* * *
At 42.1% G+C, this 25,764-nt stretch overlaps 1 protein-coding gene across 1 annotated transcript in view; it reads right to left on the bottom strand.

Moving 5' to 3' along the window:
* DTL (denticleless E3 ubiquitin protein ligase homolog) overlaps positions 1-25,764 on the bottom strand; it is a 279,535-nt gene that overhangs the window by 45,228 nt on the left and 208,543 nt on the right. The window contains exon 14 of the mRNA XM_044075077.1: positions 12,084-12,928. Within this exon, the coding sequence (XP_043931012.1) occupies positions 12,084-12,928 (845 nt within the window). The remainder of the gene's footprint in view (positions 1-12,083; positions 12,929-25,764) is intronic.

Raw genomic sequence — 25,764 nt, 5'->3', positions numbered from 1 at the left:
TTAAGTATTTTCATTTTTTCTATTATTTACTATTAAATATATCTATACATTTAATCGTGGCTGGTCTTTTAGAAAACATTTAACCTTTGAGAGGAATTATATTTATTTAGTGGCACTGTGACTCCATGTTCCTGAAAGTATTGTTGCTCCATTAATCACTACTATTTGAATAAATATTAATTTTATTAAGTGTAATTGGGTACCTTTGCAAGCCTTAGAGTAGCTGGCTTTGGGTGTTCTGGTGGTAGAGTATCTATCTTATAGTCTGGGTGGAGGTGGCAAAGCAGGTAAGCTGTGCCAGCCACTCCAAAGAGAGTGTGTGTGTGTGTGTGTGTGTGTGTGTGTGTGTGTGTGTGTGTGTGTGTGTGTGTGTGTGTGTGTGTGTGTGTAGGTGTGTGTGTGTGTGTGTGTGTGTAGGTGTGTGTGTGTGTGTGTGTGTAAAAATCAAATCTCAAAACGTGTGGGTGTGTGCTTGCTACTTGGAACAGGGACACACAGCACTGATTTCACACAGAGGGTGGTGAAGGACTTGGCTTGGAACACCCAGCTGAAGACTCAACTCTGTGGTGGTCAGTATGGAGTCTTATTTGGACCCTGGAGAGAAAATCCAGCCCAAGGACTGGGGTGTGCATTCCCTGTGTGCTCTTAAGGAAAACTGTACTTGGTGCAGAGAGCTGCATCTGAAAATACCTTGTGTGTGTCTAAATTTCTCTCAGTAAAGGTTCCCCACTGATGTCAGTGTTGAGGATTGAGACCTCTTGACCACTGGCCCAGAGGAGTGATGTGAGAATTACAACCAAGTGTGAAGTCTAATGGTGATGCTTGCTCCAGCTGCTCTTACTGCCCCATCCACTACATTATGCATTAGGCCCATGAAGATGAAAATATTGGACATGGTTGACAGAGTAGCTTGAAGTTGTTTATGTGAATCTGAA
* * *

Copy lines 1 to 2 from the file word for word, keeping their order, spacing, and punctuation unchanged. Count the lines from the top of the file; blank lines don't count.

At 42.1% G+C, this 25,764-nt stretch overlaps 1 protein-coding gene across 1 annotated transcript in view; it reads right to left on the bottom strand.

Moving 5' to 3' along the window: